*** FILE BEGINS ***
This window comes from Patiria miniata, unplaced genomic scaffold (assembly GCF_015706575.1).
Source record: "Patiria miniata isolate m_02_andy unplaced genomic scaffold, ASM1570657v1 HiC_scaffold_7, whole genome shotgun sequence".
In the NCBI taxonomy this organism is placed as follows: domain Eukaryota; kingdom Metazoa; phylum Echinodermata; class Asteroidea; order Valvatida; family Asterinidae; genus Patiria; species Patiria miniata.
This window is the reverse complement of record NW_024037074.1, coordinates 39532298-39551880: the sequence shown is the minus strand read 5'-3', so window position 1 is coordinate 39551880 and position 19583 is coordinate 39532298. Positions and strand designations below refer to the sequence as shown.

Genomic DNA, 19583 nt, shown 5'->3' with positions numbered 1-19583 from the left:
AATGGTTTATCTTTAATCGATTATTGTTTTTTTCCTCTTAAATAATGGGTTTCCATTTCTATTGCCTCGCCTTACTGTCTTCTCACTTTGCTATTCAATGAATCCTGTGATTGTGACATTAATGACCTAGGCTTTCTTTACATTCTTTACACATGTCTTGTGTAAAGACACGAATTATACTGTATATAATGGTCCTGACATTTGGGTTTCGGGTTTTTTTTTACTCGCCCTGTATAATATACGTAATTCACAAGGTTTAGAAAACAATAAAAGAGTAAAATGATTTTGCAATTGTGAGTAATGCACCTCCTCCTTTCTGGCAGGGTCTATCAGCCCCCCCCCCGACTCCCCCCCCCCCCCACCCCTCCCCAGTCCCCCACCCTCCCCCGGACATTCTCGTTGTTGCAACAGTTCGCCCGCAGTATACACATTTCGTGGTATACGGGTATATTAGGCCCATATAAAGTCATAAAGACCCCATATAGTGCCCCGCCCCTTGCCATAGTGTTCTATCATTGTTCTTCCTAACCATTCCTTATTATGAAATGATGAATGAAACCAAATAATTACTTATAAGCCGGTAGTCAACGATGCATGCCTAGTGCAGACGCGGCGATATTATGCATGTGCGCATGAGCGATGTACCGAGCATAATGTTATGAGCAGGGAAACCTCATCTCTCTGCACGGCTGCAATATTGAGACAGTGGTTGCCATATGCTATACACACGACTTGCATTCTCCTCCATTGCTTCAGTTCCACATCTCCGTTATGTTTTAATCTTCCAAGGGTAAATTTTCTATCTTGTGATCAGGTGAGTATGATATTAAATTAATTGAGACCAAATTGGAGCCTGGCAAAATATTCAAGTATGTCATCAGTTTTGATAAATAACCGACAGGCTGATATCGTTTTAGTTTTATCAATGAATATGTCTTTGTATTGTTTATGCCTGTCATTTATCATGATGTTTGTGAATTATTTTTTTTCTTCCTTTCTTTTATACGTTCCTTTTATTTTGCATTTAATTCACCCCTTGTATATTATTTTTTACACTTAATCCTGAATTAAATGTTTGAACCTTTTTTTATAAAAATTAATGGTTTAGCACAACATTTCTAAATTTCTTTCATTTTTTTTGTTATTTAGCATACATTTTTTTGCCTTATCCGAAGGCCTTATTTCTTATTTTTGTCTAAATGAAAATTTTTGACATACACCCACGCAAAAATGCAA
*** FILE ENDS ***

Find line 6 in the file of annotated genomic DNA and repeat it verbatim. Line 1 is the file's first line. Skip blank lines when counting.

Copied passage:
AATGGTTTATCTTTAATCGATTATTGTTTTTTTCCTCTTAAATAATGGGTTTCCATTTCTATTGCCTCGCCTTACTGTCTTCTCACTTTGCTATTCAATGAATCCTGTGATTGTGACATTAATGACCTAGGCTTTCTTTACATTCTTTACACATGTCTTGTGTAAAGACACGAATTATACTGTATATAATGGTCCTGACATTTGGGTTTCGGGTTTTTTTTTACTCGCCCTGTATAATATACGTAATTCACAAGGTTTAGAAAACAATAAAAGAGTAAAATGATTTTGCAATTGTGAGTAATGCACCTCCTCCTTTCTGGCAGGGTCTATCAGCCCCCCCCCCGACTCCCCCCCCCCCCCACCCCTCCCCAGTCCCCCACCCTCCCCCGGACATTCTCGTTGTTGCAACAGTTCGCCCGCAGTATACACATTTCGTGGTATACGGGTATATTAGGCCCATATAAAGTCATAAAGACCCCATATAGTGCCCCGCCCCTTGCCATAGTGTTCTATCATTGTTCTTCCTAACCATTCCTTATTATGAAATGATGAATGAAACCAAATAATTACTTATAAGCCGGTAGTCAACGATGCATGCCTAGTGCAGACGCGGCGATATTATGCATGTGCGCATGAGCGATGTACCGAGCATAATGTTATGAGCAGGGAAACCTCATCTCTCTGCACGGCTGCAATATTGAGACAGTGGTTGCCATATGCTATACACACGACTTGCATTCTCCTCCATTGCTTCAGTTCCACATCTCCGTTATGTTTTAATCTTCCAAGGGTAAATTTTCTATCTTGTGATCAGGTGAGTATGATATTAAATTAATTGAGACCAAATTGGAGCCTGGCAAAATATTCAAGTATGTCATCAGTTTTGATAAATAACCGACAGGCTGATATCGTTTTAGTTTTATCAATGAATATGTCTTTGTATTGTTTATGCCTGTCATTTATCATGATGTTTGTGAATTATTTTTTTTCTTCCTTTCTTTTATACGTTCCTTTTATTTTGCATTTAATTCACCCCTTGTATATTATTTTTTACACTTAATCCTGAATTAAATGTTTGAACCTTTTTTTATAAAAATTAATGGTTTAGCACAACATTTCTAAATTTCTTTCATTTTTTTTGTTATTTAGCATACATTTTTTTGCCTTATCCGAAGGCCTTATTTCTTATTTTTGTCTAAATGAAAATTTTTGACATACACCCACGCAAAAATGCAA